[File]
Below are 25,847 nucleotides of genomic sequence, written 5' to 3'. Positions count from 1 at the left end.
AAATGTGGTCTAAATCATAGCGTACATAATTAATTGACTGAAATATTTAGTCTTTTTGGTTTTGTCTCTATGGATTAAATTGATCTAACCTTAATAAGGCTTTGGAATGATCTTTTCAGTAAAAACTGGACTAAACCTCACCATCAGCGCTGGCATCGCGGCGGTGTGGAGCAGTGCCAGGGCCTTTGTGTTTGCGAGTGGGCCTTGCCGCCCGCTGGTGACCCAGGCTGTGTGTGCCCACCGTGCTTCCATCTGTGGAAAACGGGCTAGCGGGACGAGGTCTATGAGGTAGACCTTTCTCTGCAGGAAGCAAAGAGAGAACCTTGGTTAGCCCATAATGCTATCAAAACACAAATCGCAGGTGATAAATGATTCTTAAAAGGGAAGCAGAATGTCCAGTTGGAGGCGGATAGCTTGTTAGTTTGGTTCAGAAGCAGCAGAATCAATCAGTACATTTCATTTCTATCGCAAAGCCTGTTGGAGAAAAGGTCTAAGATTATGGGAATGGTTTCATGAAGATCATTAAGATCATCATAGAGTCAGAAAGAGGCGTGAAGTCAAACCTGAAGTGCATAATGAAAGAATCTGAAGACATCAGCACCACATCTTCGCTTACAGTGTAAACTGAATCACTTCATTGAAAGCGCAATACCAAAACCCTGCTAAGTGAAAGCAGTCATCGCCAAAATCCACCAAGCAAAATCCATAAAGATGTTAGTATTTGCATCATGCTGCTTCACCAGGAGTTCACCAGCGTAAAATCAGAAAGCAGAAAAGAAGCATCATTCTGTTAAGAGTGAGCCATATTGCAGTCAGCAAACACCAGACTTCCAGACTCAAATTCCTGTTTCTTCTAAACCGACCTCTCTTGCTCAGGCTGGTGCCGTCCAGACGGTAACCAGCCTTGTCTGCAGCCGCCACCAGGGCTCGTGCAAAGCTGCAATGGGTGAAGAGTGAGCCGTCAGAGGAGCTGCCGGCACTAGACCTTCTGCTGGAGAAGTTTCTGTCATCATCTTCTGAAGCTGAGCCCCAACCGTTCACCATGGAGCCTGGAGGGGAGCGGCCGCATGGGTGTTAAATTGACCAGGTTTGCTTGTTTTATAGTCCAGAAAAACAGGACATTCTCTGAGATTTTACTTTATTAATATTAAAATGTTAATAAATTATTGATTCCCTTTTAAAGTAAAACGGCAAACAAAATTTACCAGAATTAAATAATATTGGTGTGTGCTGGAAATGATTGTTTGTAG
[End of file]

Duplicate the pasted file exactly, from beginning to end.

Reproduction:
Below are 25,847 nucleotides of genomic sequence, written 5' to 3'. Positions count from 1 at the left end.
AAATGTGGTCTAAATCATAGCGTACATAATTAATTGACTGAAATATTTAGTCTTTTTGGTTTTGTCTCTATGGATTAAATTGATCTAACCTTAATAAGGCTTTGGAATGATCTTTTCAGTAAAAACTGGACTAAACCTCACCATCAGCGCTGGCATCGCGGCGGTGTGGAGCAGTGCCAGGGCCTTTGTGTTTGCGAGTGGGCCTTGCCGCCCGCTGGTGACCCAGGCTGTGTGTGCCCACCGTGCTTCCATCTGTGGAAAACGGGCTAGCGGGACGAGGTCTATGAGGTAGACCTTTCTCTGCAGGAAGCAAAGAGAGAACCTTGGTTAGCCCATAATGCTATCAAAACACAAATCGCAGGTGATAAATGATTCTTAAAAGGGAAGCAGAATGTCCAGTTGGAGGCGGATAGCTTGTTAGTTTGGTTCAGAAGCAGCAGAATCAATCAGTACATTTCATTTCTATCGCAAAGCCTGTTGGAGAAAAGGTCTAAGATTATGGGAATGGTTTCATGAAGATCATTAAGATCATCATAGAGTCAGAAAGAGGCGTGAAGTCAAACCTGAAGTGCATAATGAAAGAATCTGAAGACATCAGCACCACATCTTCGCTTACAGTGTAAACTGAATCACTTCATTGAAAGCGCAATACCAAAACCCTGCTAAGTGAAAGCAGTCATCGCCAAAATCCACCAAGCAAAATCCATAAAGATGTTAGTATTTGCATCATGCTGCTTCACCAGGAGTTCACCAGCGTAAAATCAGAAAGCAGAAAAGAAGCATCATTCTGTTAAGAGTGAGCCATATTGCAGTCAGCAAACACCAGACTTCCAGACTCAAATTCCTGTTTCTTCTAAACCGACCTCTCTTGCTCAGGCTGGTGCCGTCCAGACGGTAACCAGCCTTGTCTGCAGCCGCCACCAGGGCTCGTGCAAAGCTGCAATGGGTGAAGAGTGAGCCGTCAGAGGAGCTGCCGGCACTAGACCTTCTGCTGGAGAAGTTTCTGTCATCATCTTCTGAAGCTGAGCCCCAACCGTTCACCATGGAGCCTGGAGGGGAGCGGCCGCATGGGTGTTAAATTGACCAGGTTTGCTTGTTTTATAGTCCAGAAAAACAGGACATTCTCTGAGATTTTACTTTATTAATATTAAAATGTTAATAAATTATTGATTCCCTTTTAAAGTAAAACGGCAAACAAAATTTACCAGAATTAAATAATATTGGTGTGTGCTGGAAATGATTGTTTGTAG